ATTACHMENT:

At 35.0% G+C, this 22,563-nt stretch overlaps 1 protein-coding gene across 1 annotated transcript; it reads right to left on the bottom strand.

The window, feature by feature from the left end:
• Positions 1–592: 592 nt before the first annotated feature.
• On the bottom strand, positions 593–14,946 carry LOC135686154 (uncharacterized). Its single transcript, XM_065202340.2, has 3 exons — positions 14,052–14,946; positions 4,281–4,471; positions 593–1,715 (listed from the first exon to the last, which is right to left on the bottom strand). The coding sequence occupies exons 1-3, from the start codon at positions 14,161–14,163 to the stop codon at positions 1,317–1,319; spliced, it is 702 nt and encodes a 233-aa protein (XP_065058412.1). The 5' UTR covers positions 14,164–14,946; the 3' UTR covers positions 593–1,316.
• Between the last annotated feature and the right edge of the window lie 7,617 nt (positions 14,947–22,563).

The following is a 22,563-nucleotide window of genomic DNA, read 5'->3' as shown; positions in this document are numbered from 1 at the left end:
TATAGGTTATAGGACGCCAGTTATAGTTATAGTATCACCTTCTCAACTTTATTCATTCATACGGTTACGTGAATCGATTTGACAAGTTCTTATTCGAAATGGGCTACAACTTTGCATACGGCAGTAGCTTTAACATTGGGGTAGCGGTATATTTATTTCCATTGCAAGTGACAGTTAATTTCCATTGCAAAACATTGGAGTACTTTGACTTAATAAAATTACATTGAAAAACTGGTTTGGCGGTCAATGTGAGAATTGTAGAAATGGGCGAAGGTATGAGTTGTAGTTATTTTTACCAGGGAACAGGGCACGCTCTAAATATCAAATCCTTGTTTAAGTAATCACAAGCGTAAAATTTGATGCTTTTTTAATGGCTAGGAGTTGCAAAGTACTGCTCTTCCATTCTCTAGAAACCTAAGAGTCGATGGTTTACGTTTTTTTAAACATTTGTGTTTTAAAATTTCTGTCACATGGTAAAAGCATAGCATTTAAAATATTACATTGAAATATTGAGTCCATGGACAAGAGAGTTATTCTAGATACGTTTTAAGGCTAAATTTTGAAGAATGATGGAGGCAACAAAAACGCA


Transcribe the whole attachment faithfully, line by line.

At 35.0% G+C, this 22,563-nt stretch overlaps 1 protein-coding gene across 1 annotated transcript; it reads right to left on the bottom strand.

The window, feature by feature from the left end:
• Positions 1–592: 592 nt before the first annotated feature.
• On the bottom strand, positions 593–14,946 carry LOC135686154 (uncharacterized). Its single transcript, XM_065202340.2, has 3 exons — positions 14,052–14,946; positions 4,281–4,471; positions 593–1,715 (listed from the first exon to the last, which is right to left on the bottom strand). The coding sequence occupies exons 1-3, from the start codon at positions 14,161–14,163 to the stop codon at positions 1,317–1,319; spliced, it is 702 nt and encodes a 233-aa protein (XP_065058412.1). The 5' UTR covers positions 14,164–14,946; the 3' UTR covers positions 593–1,316.
• Between the last annotated feature and the right edge of the window lie 7,617 nt (positions 14,947–22,563).

The following is a 22,563-nucleotide window of genomic DNA, read 5'->3' as shown; positions in this document are numbered from 1 at the left end:
TATAGGTTATAGGACGCCAGTTATAGTTATAGTATCACCTTCTCAACTTTATTCATTCATACGGTTACGTGAATCGATTTGACAAGTTCTTATTCGAAATGGGCTACAACTTTGCATACGGCAGTAGCTTTAACATTGGGGTAGCGGTATATTTATTTCCATTGCAAGTGACAGTTAATTTCCATTGCAAAACATTGGAGTACTTTGACTTAATAAAATTACATTGAAAAACTGGTTTGGCGGTCAATGTGAGAATTGTAGAAATGGGCGAAGGTATGAGTTGTAGTTATTTTTACCAGGGAACAGGGCACGCTCTAAATATCAAATCCTTGTTTAAGTAATCACAAGCGTAAAATTTGATGCTTTTTTAATGGCTAGGAGTTGCAAAGTACTGCTCTTCCATTCTCTAGAAACCTAAGAGTCGATGGTTTACGTTTTTTTAAACATTTGTGTTTTAAAATTTCTGTCACATGGTAAAAGCATAGCATTTAAAATATTACATTGAAATATTGAGTCCATGGACAAGAGAGTTATTCTAGATACGTTTTAAGGCTAAATTTTGAAGAATGATGGAGGCAACAAAAACGCA